April 20, 2017
This #100hardtruths was shared with me by my friend and mentor the anthropologist and scholar of indigenous media, Faye Ginsburg, the Director of the Center for Media, Culture and History at NYU, Co-Director of the NYU Council for the Study of Disability, and Co-Director of the Center for Religion and Media.
“I encourage readers of #100hardtruths to spend time with the incredible short stop-motion animation films of First Nations artist and storyteller Amanda Strong, an Indigenous Michif/Metis filmmaker and media artist from the unceded Coast Salish territory also known as Vancouver.
Her most recent work, Four Faces of the Moon, opened at the Toronto International Film Festival, as well as the Landscapes of Truth section at Canada’s imagineNative festival, both in 2016. The piece, like many of the Vancouver artist’s short films, is a hybrid, surreal but profoundly grounded work made with figures and tabletop sets that blend a steampunk and Indigenous aesthetic with First Nations histories and contemporary concerns. Four Faces is a tightly compressed (12 min) and moving account, “peeling back layers of Canadian colonial history,” based on Strong’s own family, beginning with the knowledge passed down from her grandmother Olivine Tiedema Bousquet, a former senator for the Métis Nation of Ontario. We see ghostly accountings of the buffalo hunts of the 1880s, and how mass extermination of the animal was ultimately tied to the systemic destruction of the Indigenous communities who depended on it for survival. The story is told with minimal dialogue in the languages of her ancestors (French, Michif, Anishnaabe, Cree), beginning and ending its time-travelling journey in the present day.
Her 2015 8 minute film made with Bracken Hanuse Corlert, Mia, is a story about environmental destruction affecting Indigenous communities in another part of the world, 2000 miles from from the Standing Rock struggle, telling a west coast version of the challenges to First Nations water protectors, through the story of a girl, Mia (salmon). The film begins with a haunting urban cityscape. Indigenous street artist Mia roams the streets before she encounters sacred waters and hand drawn salmon; she eventually joins them, shape-shifting across species.
Her work Haida Raid 3: Save Our Waters, invites us to join forces with protests against of super tankers moving through Haida Gwaii waters. And there are more, all extraordinary reminders of the many ways to tell important truths. As Strong explains: “Our oral histories, our oral stories are our truth.”
- Spotted Fawn Productions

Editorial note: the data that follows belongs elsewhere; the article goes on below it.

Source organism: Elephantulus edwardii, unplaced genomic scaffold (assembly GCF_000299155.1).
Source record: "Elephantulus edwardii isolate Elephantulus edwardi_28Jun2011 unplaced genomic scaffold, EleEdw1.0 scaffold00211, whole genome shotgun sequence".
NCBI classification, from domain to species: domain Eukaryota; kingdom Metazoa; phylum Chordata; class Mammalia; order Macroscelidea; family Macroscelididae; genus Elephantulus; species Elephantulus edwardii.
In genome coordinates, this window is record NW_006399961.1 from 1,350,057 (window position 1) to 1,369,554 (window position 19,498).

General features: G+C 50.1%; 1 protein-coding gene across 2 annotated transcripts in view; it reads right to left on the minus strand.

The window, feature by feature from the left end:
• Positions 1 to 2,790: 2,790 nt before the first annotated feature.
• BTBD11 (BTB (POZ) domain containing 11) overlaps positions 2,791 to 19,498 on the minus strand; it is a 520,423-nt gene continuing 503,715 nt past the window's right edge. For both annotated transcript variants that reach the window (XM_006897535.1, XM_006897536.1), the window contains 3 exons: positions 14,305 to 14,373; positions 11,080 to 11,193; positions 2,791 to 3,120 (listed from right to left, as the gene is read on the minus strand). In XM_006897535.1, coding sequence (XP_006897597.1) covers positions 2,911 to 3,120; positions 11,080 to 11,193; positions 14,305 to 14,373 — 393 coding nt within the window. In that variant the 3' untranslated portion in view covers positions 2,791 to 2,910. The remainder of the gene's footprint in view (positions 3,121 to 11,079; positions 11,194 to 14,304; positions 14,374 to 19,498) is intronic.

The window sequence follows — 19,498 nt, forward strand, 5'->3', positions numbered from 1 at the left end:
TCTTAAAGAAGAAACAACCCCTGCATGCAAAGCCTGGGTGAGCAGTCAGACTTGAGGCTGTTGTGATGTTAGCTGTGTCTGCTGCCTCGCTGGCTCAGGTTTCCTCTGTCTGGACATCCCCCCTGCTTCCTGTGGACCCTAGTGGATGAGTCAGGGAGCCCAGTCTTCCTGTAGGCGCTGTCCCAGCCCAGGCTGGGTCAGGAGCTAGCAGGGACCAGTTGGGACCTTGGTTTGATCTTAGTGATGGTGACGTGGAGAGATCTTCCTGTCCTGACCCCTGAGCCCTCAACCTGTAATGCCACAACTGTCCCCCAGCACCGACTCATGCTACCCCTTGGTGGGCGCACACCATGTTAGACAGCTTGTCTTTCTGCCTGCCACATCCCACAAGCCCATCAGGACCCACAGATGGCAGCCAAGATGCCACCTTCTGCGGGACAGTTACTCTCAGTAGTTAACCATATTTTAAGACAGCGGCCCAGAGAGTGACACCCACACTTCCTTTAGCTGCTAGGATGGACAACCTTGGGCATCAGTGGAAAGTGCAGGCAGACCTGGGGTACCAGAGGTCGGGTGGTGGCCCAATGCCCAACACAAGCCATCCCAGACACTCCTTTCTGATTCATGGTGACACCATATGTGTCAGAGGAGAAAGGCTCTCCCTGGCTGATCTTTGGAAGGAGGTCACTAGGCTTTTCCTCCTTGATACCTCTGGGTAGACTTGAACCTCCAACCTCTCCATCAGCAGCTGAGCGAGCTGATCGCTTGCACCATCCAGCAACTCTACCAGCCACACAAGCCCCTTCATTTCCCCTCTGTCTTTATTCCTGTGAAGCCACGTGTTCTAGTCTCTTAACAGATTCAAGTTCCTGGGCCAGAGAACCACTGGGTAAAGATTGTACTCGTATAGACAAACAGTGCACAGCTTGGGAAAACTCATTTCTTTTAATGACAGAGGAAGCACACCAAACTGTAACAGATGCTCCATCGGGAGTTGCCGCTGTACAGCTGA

- Media Worlds: Anthropology on New Terrain, Faye D. Ginsburg, Lila Abu-Lughod, Brian Larkin, eds.
- Indigenous Rising
- World Indigenous Television Broadcast Network
September 11, 2011
I made a quick trip to NY to attend the celebration for NYU’s Culture and Media Program which I participated in somewhat unofficially in its earliest years by taking the courses Ethnographic Film I and II at the tail end of my Cinema Studies doctoral course work. This participation changed my work (and life, ultimately) in a variety of ways, most critically leading me to the unparalleled Faye Ginsburg, and allowing me to reframe my dissertation on AIDS activist video through ethnographic film’s focus on representation as a lived, cross-cultural, ethical experience rather than cinema studies’ then choke-hold on the text. Faye went on to be my mentor, and it is her endless dedication that was life-changing, literally connecting me to Pitzer, where I have spent the majority of my career. Hopefully, I believe, also life changing in that I have spend these years trying to be at least half as fine a feminist mentor as was bestowed to me, following Faye’s lead.
And clearly, in this I am not alone. There was a huge turn-out for the day-plus long event, and here we could see the profound legacy of feminist mentoring, teaching, and institution-building: a room full of warm, smart, innovative, feminist anthropologists and media studies scholars, racing around the globe, mixing production, theory, and on the ground commitment in their studies and teaching. It was a profoundly moving reminder that our efforts as teachers are the most meaningful in the creative and intellectual possibilities we can enable for the lives and work of those that follow us. Thanks Faye.